Often park visitors are fascinated at the wide range of native and exotic plants and trees in Centennial Parklands. What a lot of people don’t realise is that growing and experimenting with these plants and trees is part of a century-long tradition that continues today. One example is the Giant Bromeliad.
In the early 20th century, the early Directors of Centennial Park made the decision to use this park as an experimental horticultural venue. The rosary, in particular, was such a spectacular site that up to 20,000 people on one Sunday alone in 1917 would come to see the displays.
What plant is that?
Of recent times, visitors have watched one of the more interesting plants in Centennial Park grow and flower – the Giant Bromeliad (Alcantarea).
Native to Eastern Brazil, Alcantarea gets its name from Dom Pedro d’Alcântara, the second Emperor or Brazil. Alcantarea is a group of extremely large Bromeliads, some reaching sizes of 1.5m across with flower spikes 2.5m high. In their natural habitat they are often found perched on the beautiful high rocky cliffs of Brazil (ref).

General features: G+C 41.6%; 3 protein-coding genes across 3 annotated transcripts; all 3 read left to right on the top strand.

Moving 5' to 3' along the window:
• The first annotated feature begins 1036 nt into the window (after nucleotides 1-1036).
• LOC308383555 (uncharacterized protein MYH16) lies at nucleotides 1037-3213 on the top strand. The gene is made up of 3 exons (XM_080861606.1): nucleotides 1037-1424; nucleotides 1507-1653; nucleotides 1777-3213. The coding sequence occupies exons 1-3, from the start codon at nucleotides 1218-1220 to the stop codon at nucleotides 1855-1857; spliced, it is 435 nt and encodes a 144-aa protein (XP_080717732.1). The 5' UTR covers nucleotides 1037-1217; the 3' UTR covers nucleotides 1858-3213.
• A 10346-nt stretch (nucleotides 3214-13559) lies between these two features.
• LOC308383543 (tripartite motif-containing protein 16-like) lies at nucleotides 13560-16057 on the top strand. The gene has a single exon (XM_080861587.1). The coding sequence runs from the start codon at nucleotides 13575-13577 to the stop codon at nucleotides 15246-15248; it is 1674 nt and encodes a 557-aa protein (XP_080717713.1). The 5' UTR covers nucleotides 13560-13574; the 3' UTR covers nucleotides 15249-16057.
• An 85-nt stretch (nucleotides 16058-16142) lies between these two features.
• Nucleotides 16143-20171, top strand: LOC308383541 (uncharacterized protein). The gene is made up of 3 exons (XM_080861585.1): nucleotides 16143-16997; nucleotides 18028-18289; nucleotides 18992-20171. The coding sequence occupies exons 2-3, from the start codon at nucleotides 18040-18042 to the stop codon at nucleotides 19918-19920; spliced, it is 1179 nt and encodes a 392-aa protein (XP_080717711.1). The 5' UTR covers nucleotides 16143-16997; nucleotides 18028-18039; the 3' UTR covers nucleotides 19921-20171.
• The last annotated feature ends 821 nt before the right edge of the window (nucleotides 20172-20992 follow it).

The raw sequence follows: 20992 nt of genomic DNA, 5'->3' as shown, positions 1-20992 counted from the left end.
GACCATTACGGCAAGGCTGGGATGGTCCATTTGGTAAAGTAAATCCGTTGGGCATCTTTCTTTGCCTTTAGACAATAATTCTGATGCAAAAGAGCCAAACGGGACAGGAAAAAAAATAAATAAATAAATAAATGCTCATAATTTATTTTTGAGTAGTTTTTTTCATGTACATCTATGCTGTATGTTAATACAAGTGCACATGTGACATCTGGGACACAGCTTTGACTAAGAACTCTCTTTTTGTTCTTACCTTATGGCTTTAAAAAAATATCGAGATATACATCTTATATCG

The Alcantarea is part of the wider Bromeliad family. These fascinating tropical American natives come in a wonderful variety of sizes, shapes and foliage colours. They seem very strange and exotic, but one of our most common fruits, the pineapple, is actually a bromeliad! (ref).
Where can I see the Alcantarea?
There are a number of Alcantarea in gradually developing array around Centennial Parklands Dining in Centennial Park, as well as in the Formal Gardens.
Next time you drop in for a coffee or lunch, stop off and have a closer look at these amazing plants. It’s certainly one that our staff are very proud, and a great addition to the Park’s ever changing horticultural appeal.
Centennial Park – A History is the authoritative book on the first 125 years of Australia’s most historically significant public park. Add it to your summer reading this year. Buy now.